Contemporary Art in the Americas Arte Contemporáneo en las Américas

Ya se acabó

José Luis Vargas

ROBERTO PARADISE San Juan, Puerto Rico 08/20/2015 – 10/03/2015

El Ultimo Monstruo

Fantasma

Install view 1

José Luis Vargas has stated in relation to the current state of his native Puerto Rico, “In mythology, monsters rise when there’s a crisis. This may be the worst crisis in every respect on the island, and yet it’s also the most critical time for creativity to arise.” This exhibition manifests the artist’s urgent call for the country to slay the dragons of its past and reinvent its stalled, collective imagination. Remembering versus forgetting; science fiction, colonialism, and a discourse revolving around the theory of the other are at the heart of Vargas’s creative enterprise.

To wit, Vargas’s seven large painted tarps and unstretched canvases displayed here have bold graphics, drips, stains, and well-worn creases that suggest carnival freak-show advertisements. Come and see El Museo de Historia Sobrenatural (The Museum of Supernatural History) (all works cited, 2015), where La niña, a phantom nomad, hovers in a UFO. Step up and observe a monster with the head of Gandhi, crooning never-ending refrains in El Último Monstruo (The Last Monster). In these backdrops, Vargas synthesizes a space between trauma and humor.

Elsewhere, the painting Exquisite Corpse depicts an autopsy of two Puerto Rican legends—the top half is Pedro Albizu Campos, the leading figure of the national independence movement, and the bottom half is a Garadiablo, an amphibious creature allegedly discovered in the 1970s. The mutant monster’s face and lower body have an aqueous outline and appear to be dissolving. Meanwhile, another painting, titled Crown, gives us hope by way of a cross-cultural menagerie of supernatural heroes that look down on the viewer from the top of a royal palm. It suggests that here the individual viewer, the community of the nation at large, and the land can join together to create a new history.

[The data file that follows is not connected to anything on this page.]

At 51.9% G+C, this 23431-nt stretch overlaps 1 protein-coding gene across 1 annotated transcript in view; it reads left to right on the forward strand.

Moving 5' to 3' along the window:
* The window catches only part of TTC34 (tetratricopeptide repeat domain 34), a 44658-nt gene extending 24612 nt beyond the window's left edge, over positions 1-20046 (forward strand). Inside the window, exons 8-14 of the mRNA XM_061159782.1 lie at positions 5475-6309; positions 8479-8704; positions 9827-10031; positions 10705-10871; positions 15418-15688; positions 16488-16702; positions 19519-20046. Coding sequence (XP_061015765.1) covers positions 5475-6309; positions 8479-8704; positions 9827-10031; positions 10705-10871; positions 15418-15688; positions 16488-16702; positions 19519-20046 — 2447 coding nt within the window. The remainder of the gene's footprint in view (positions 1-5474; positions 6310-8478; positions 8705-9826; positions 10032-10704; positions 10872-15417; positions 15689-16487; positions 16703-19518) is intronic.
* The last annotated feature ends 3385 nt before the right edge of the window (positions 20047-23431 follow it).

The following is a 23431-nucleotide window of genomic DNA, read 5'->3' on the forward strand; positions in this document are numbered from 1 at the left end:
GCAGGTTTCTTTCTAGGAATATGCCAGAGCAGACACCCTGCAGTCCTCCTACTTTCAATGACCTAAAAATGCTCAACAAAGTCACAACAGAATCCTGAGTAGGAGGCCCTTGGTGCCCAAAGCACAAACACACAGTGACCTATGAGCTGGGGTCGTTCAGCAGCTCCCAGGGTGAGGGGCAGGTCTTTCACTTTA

http://robertoparadise.com/

Text by Cheryl Hartup, for Artforum
Courtesy of ROBERTO PARADISE, San Juan

El Ultimo Monstruo

Fantasma

Install view 1

José Luis Vargas has stated in relation to the current state of his native Puerto Rico, “In mythology, monsters rise when there’s a crisis. This may be the worst crisis in every respect on the island, and yet it’s also the most critical time for creativity to arise.” This exhibition manifests the artist’s urgent call for the country to slay the dragons of its past and reinvent its stalled, collective imagination. Remembering versus forgetting; science fiction, colonialism, and a discourse revolving around the theory of the other are at the heart of Vargas’s creative enterprise.

To wit, Vargas’s seven large painted tarps and unstretched canvases displayed here have bold graphics, drips, stains, and well-worn creases that suggest carnival freak-show advertisements. Come and see El Museo de Historia Sobrenatural (The Museum of Supernatural History) (all works cited, 2015), where La niña, a phantom nomad, hovers in a UFO. Step up and observe a monster with the head of Gandhi, crooning never-ending refrains in El Último Monstruo (The Last Monster). In these backdrops, Vargas synthesizes a space between trauma and humor.

Elsewhere, the painting Exquisite Corpse depicts an autopsy of two Puerto Rican legends—the top half is Pedro Albizu Campos, the leading figure of the national independence movement, and the bottom half is a Garadiablo, an amphibious creature allegedly discovered in the 1970s. The mutant monster’s face and lower body have an aqueous outline and appear to be dissolving. Meanwhile, another painting, titled Crown, gives us hope by way of a cross-cultural menagerie of supernatural heroes that look down on the viewer from the top of a royal palm. It suggests that here the individual viewer, the community of the nation at large, and the land can join together to create a new history.

http://robertoparadise.com/

Text by Cheryl Hartup, for Artforum
Courtesy of ROBERTO PARADISE, San Juan

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